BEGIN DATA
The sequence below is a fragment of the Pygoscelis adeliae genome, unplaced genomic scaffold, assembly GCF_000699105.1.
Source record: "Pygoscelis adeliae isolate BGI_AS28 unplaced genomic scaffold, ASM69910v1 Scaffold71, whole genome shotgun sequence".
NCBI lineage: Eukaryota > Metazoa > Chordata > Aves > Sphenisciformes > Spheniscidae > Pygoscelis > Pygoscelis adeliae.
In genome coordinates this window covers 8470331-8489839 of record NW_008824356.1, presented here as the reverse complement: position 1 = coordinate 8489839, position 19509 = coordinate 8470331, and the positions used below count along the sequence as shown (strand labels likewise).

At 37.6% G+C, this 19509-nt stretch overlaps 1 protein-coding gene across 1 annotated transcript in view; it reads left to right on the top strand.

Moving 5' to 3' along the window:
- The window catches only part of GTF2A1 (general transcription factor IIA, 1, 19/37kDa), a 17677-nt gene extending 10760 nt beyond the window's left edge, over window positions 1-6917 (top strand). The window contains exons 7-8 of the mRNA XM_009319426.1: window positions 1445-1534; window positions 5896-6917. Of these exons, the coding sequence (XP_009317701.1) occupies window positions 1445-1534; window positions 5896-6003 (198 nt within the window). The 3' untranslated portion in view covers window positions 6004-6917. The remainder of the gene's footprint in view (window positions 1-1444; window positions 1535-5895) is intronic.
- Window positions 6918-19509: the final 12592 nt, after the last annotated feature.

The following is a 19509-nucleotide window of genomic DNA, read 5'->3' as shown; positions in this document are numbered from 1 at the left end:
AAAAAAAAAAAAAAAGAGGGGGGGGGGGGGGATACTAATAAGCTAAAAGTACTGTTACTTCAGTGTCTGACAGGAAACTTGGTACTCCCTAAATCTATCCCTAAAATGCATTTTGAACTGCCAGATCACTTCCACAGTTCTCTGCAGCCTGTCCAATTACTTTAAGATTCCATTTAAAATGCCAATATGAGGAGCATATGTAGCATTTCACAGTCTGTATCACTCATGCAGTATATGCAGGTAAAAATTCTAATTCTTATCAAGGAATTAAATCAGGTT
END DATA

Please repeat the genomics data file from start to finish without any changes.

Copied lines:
The sequence below is a fragment of the Pygoscelis adeliae genome, unplaced genomic scaffold, assembly GCF_000699105.1.
Source record: "Pygoscelis adeliae isolate BGI_AS28 unplaced genomic scaffold, ASM69910v1 Scaffold71, whole genome shotgun sequence".
NCBI lineage: Eukaryota > Metazoa > Chordata > Aves > Sphenisciformes > Spheniscidae > Pygoscelis > Pygoscelis adeliae.
In genome coordinates this window covers 8470331-8489839 of record NW_008824356.1, presented here as the reverse complement: position 1 = coordinate 8489839, position 19509 = coordinate 8470331, and the positions used below count along the sequence as shown (strand labels likewise).

At 37.6% G+C, this 19509-nt stretch overlaps 1 protein-coding gene across 1 annotated transcript in view; it reads left to right on the top strand.

Moving 5' to 3' along the window:
- The window catches only part of GTF2A1 (general transcription factor IIA, 1, 19/37kDa), a 17677-nt gene extending 10760 nt beyond the window's left edge, over window positions 1-6917 (top strand). The window contains exons 7-8 of the mRNA XM_009319426.1: window positions 1445-1534; window positions 5896-6917. Of these exons, the coding sequence (XP_009317701.1) occupies window positions 1445-1534; window positions 5896-6003 (198 nt within the window). The 3' untranslated portion in view covers window positions 6004-6917. The remainder of the gene's footprint in view (window positions 1-1444; window positions 1535-5895) is intronic.
- Window positions 6918-19509: the final 12592 nt, after the last annotated feature.

The following is a 19509-nucleotide window of genomic DNA, read 5'->3' as shown; positions in this document are numbered from 1 at the left end:
AAAAAAAAAAAAAAAGAGGGGGGGGGGGGGGATACTAATAAGCTAAAAGTACTGTTACTTCAGTGTCTGACAGGAAACTTGGTACTCCCTAAATCTATCCCTAAAATGCATTTTGAACTGCCAGATCACTTCCACAGTTCTCTGCAGCCTGTCCAATTACTTTAAGATTCCATTTAAAATGCCAATATGAGGAGCATATGTAGCATTTCACAGTCTGTATCACTCATGCAGTATATGCAGGTAAAAATTCTAATTCTTATCAAGGAATTAAATCAGGTT